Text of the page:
Here’s what Mathis quotes me as saying, in response to (I believe) ”Do you think of yourself as beautiful?”
“I do feel beautiful on my own terms,” says Harding, a blue-eyed blonde who weighs in around 200 pounds. “I’m married, my husband thinks I’m beautiful and plenty of guys have thought I was beautiful.”
I’m sure I said all those words. I’m also sure I followed them up with something like, “But really, that’s not the point. It’s nice to feel validated by other people, but that’s not what matters. Plenty of people don’t think I’m beautiful, and the point is, their terms don’t have to be mine.” (He does throw that bit in later.) I also noted that said blonde hair and blue eyes (and associated fair skin) and 200-lb. body and hourglass shape actually bring me a lot closer to the beauty standard than many women are, which makes me less of a target for hatred from dudes who think a woman’s worth is directly proportionate to her perceived fuckability. (Granted, I’m sure that whatever I actually said, I didn’t articulate it anywhere near that clearly. But I do know I did not leave “My husband thinks I’m beautiful and plenty of other guys do, too”—with the implied “So, nyah!”—just hanging out there like that.)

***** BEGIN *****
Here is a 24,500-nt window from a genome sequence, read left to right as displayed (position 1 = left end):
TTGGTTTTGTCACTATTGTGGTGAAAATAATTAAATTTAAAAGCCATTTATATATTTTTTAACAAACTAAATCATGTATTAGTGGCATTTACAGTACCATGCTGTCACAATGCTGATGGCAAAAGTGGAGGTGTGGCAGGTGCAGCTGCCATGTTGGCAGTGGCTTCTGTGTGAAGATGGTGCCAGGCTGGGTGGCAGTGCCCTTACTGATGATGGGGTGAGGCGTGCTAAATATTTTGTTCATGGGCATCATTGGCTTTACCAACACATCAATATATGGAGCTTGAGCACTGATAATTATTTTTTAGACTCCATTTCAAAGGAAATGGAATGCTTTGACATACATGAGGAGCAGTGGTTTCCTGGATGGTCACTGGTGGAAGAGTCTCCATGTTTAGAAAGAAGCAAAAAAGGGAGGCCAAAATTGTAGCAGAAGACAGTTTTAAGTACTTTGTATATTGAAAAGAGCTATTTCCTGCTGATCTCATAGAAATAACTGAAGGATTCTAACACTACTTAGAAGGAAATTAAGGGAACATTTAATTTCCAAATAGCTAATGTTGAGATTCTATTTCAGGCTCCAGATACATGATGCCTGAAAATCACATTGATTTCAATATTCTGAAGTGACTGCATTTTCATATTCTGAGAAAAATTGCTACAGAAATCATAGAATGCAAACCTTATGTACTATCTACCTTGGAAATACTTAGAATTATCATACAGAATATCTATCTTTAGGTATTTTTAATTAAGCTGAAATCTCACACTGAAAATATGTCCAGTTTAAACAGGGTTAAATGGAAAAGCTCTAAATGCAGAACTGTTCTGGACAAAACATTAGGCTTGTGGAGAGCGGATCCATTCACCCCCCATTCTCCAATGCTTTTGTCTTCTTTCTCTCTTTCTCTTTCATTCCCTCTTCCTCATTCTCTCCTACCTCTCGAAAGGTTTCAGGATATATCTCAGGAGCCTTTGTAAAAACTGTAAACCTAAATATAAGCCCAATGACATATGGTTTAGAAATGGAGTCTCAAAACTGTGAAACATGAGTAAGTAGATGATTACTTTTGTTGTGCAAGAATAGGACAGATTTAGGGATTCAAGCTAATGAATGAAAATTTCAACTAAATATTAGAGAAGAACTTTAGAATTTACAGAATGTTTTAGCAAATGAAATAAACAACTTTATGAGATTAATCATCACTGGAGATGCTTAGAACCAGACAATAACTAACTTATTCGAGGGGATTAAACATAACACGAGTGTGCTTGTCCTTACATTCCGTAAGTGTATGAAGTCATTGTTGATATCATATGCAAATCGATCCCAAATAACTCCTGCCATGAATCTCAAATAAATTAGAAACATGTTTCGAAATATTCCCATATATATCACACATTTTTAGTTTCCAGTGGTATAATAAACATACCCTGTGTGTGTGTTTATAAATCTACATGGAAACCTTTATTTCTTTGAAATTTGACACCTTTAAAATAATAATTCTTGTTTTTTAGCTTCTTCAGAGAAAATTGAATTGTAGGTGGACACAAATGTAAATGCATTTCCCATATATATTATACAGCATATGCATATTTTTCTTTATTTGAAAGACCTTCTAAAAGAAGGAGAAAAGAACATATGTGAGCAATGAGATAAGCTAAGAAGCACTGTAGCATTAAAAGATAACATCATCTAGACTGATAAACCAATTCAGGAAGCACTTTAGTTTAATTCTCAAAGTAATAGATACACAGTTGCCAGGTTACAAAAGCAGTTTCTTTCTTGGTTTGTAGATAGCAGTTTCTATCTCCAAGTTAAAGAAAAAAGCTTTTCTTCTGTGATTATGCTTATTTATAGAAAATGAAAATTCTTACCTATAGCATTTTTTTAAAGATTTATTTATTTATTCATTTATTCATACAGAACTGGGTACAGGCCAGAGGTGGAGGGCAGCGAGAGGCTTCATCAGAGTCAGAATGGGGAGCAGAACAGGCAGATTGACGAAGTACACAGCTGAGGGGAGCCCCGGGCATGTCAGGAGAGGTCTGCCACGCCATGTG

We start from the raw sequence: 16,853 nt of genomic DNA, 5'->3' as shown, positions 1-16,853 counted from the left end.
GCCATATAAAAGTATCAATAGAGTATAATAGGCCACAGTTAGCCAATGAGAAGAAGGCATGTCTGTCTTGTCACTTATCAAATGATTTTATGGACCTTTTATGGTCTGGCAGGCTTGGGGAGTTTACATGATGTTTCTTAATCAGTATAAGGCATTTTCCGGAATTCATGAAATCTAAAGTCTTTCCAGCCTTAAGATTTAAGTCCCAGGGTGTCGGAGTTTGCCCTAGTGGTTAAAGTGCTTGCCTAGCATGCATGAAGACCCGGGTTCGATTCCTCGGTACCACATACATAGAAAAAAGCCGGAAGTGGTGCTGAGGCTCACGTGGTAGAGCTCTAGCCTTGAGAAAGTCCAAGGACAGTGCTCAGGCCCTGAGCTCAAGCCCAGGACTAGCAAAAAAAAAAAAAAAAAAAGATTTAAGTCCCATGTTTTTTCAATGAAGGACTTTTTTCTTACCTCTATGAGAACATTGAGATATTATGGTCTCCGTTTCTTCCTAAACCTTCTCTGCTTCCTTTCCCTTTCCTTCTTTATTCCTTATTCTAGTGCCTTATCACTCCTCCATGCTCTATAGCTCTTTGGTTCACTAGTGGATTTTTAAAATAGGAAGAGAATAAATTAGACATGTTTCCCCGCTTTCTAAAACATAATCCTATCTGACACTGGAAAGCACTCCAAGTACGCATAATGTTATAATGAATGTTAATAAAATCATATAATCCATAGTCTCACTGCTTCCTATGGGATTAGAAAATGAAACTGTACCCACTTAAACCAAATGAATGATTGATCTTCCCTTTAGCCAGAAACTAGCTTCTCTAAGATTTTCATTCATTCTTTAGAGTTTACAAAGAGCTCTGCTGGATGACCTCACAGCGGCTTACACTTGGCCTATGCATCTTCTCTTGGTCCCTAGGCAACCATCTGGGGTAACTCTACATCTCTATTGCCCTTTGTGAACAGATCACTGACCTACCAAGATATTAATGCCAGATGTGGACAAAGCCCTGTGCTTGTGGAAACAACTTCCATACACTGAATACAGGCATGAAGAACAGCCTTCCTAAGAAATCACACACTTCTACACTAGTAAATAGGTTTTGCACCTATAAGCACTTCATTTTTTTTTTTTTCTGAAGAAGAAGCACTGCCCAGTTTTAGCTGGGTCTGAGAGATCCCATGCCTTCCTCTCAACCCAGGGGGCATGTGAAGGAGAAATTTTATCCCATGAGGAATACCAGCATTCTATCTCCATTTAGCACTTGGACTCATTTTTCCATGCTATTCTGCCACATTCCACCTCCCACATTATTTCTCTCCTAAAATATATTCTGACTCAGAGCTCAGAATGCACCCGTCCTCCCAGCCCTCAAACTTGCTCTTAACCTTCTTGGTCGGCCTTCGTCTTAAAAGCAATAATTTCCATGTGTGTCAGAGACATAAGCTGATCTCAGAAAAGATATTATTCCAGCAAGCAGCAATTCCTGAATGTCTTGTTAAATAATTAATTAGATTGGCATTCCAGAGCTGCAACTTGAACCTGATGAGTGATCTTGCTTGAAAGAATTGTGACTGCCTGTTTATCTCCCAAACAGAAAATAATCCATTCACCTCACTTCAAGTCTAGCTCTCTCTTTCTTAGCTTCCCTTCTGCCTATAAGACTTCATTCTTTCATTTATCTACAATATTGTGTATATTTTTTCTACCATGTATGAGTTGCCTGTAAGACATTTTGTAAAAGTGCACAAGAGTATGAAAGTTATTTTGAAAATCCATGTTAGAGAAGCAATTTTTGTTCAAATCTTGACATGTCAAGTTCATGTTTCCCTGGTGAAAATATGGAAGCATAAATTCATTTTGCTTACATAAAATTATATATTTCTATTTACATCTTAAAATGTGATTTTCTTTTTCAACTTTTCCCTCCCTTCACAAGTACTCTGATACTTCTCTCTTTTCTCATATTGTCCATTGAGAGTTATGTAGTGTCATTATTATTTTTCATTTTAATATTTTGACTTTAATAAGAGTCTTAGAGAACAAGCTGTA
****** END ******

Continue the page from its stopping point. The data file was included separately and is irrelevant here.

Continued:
I’m totally not criticizing Mathis for this, I hasten to add. I think he did his job in good faith—and the article’s quite positive. But the more I talk to reporters, the more I realize how important it is to think about the soundbites I’m spewing, even as I couch them in more nuanced babbling.
Constance D’Ulisse is a big, beautiful woman. And she’s not afraid to say so. “I have curves. I don’t know how else to describe it: I have a bustline, a waistline and hips,” the South Philly woman says. “I have a great smile, I have twinkling eyes. What’s not to like about me?”